For all my naysaying, however, having an astrologer run through your personal zodiac stats is the best. Based on my birthday and year, after a bunch of adding and dividing that ended up with the numbers three and sixteen, I am kind, determined, balanced and social. I am creative and sensual, diplomatic and feisty. I accept a challenge but have no need to one-up my fellow human. I am even-tempered and understanding, I am discerning and thoughtful, I relate well to children, I am expressive and gentle. I am extremely emotional and take things quickly to heart.

I am deep. I am passionate.

I am Scorpio.

Obviously the list is hit-and-miss (balanced? challenge-accepting?!) and our having spent an afternoon together made the objectiveness of his findings a little fishy. He often used examples from my life - teaching camp this summer? that's because you're a Scorpio and you relate well to children - which made it feel more like a personality assessment than anything else, but I totally lapped it up. Who doesn't want a near-stranger to tell you you're every good quality in the stars? I don't imagine he would get many clients if he said, "you're whiny and unmotivated, you're vain and jealous, you have a wicked temper and you hold a grudge. You're selfish and immature, you have no will power, you offend people wherever you go and your body odour is unbearable. There are no trips in your immediate future, you will come into no money and you haven't a single lucky number. You will die alone."

He did say I was "gourmande" (which I would translate as sweet-toothed, or just someone who enjoys food) - as if it takes a psychic to figure that one out - but he put a little spin on it and it turned out to prove my sensuality and my lust for life. (Nice one, Laurent.) He predicted a life change in the fall (after I told him we're going to France in September) and told me karma is on my side and I've got good things coming my way. (Like hurricanes.) I asked him if this interminable cut on my arm will ever heal, but he said the stars don't decide that kind of thing. (Ah, but they do, Laurent; you just didn't remember that three and sixteen also indicate an obsessive-compulsive tendency to pick at scabs.)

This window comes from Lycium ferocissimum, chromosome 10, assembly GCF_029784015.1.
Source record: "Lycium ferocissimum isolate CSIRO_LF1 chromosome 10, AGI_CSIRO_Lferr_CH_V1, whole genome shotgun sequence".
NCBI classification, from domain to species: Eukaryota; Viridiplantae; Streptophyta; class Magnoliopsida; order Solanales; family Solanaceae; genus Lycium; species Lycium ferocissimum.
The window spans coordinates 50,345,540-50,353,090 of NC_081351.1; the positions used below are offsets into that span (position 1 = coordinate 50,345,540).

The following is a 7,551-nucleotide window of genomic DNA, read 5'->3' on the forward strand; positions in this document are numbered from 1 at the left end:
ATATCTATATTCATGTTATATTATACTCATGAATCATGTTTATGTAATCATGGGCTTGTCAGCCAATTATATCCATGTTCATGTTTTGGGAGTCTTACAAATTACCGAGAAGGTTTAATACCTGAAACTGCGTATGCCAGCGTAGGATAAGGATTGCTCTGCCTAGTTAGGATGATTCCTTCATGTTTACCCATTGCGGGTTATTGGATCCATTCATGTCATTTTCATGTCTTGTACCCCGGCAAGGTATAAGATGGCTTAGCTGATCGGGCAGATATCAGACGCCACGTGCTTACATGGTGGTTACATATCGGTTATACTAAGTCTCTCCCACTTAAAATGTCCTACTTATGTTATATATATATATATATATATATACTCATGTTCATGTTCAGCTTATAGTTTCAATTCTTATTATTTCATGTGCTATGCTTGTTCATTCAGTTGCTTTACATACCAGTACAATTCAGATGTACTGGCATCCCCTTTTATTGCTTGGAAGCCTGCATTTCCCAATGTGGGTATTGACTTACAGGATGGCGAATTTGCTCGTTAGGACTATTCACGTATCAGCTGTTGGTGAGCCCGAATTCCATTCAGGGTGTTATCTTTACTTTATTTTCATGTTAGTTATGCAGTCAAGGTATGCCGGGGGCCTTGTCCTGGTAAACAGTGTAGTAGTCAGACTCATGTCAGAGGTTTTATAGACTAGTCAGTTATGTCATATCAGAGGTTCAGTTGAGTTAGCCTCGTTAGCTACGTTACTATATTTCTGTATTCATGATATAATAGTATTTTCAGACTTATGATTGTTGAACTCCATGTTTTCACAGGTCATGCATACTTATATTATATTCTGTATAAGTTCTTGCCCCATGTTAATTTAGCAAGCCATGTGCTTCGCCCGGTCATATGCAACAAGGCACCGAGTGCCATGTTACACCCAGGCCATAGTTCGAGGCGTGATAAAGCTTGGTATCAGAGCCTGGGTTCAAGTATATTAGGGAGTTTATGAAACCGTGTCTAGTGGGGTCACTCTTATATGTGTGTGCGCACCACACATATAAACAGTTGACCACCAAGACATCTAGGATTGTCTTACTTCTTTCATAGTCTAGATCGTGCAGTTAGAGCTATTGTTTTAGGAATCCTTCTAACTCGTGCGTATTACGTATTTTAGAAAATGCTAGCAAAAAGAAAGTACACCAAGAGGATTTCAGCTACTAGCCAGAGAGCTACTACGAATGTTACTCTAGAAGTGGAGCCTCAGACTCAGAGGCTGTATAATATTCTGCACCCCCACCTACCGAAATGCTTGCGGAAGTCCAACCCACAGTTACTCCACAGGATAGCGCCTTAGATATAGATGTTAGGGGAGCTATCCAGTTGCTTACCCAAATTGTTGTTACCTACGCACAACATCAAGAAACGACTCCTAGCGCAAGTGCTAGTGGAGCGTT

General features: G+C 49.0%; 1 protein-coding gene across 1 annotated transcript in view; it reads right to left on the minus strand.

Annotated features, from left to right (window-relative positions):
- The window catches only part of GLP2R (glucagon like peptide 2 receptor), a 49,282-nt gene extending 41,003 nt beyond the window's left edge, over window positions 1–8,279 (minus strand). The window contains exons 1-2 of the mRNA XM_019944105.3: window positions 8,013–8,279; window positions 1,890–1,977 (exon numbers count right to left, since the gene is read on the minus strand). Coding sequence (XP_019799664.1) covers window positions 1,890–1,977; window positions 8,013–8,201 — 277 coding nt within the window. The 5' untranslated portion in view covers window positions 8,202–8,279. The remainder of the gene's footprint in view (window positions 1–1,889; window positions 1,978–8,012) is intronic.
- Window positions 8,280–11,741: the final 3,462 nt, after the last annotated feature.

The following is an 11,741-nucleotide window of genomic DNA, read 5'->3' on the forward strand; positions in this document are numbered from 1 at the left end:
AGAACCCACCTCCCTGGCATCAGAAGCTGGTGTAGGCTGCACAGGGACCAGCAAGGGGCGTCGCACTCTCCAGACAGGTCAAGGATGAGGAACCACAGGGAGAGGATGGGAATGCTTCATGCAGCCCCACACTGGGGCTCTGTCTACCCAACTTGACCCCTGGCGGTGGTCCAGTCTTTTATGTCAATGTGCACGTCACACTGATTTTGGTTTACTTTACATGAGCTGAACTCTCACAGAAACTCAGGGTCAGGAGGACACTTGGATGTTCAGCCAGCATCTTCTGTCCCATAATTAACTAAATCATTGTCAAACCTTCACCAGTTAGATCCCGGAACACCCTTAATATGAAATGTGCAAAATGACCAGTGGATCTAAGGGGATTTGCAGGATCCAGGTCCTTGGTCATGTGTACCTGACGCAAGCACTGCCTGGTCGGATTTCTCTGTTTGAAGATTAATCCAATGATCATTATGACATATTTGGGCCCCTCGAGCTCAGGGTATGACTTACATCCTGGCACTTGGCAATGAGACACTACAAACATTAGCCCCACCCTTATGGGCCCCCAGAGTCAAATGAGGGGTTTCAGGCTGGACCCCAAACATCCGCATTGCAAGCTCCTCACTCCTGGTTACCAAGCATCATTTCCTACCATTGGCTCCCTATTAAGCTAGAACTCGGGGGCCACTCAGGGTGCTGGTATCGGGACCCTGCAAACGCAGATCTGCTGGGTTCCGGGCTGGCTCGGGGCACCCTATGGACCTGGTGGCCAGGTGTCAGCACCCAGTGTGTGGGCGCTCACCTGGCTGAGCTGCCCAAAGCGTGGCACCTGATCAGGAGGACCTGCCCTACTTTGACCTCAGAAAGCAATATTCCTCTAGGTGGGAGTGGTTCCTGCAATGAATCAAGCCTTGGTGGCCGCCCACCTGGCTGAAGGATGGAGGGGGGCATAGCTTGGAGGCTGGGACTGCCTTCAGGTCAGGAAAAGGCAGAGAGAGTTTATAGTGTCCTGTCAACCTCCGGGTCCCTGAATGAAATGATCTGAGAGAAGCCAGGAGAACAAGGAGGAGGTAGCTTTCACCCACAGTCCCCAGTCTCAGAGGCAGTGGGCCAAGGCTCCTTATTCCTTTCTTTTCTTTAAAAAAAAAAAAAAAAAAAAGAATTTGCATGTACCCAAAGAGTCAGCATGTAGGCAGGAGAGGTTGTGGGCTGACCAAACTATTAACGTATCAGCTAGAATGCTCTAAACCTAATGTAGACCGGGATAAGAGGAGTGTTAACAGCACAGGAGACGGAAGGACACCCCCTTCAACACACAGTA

Overall, I was quite satisfied with the afternoon. I found out all sorts of reasons why I'm an excellent person, I got a semi-clean futon to sit on when I'm baby-sitting (I can't even describe Hervé's couch; just thinking about it makes my throat close up) and my buddy Laurent said he'll put in a good word for me with big Gabriel. My life is falling into place. I guess this is the last update, so thanks for following along.

Oh, that crazy Guadeloupe -- good times, good times.
Now get me out of here.


Wednesday, July 6, 2005

In the Loupe, Chapter 30

There's a real nutter in the computer room, freaking out about his photocopying card and being generally chaotic. He seems otherwise on the ball, though, which makes me wonder: am I ever someone's nutter? Anyone could witness a stressed-out moment of mine and think that I'm off my rocker, when in fact, as we all know, I'm as much on my rocker as it is possible to be. I AM my rocker.

So listen. I've spent my entire time in Guadeloupe calming my terrified heart each time something streaks by and I think it's a mouse. Relax, Kathryn, it's just a lizard. Or a frog. Or a snail, a cockroach, a bat, a caterpillar, what have you. I am always open-minded about these creatures who share my space, even helping them when I can: I scoop the frogs up out of the toilet so they won't be flushed away; I take the fist-sized snails in my shower and put them outside so they won't get shampoo in their eyes; I crush the cockroaches in a swift, clean movement with my heavy-soled school shoes, so as not to cause them pain.

Indeed, I do considerably more than my share to keep the critters of Guadeloupe alive and well - or dead and so much the better - which is why I feel I have been stabbed in the back: we have mice. So far I've seen two of them, scurrying behind the stove, but I am not fooled for a moment; I am no stranger to the world of in-house rodents and I have learned, oh, I have learned, that where there are two mice, there are always many more lurking just behind.

We found a home for Sprocket and Chisel, you see, which made for a heartbreaking goodbye but was undeniably the best decision for us all, and so now the mice have nothing to be afraid of. I obviously emptied the apartment and scrubbed like I was losing my mind, and I obviously cleaned out all the food and organized it in boxes so that we can have easy daily checks for mouse droppings; this goes without saying. But I have a feeling it won't be enough.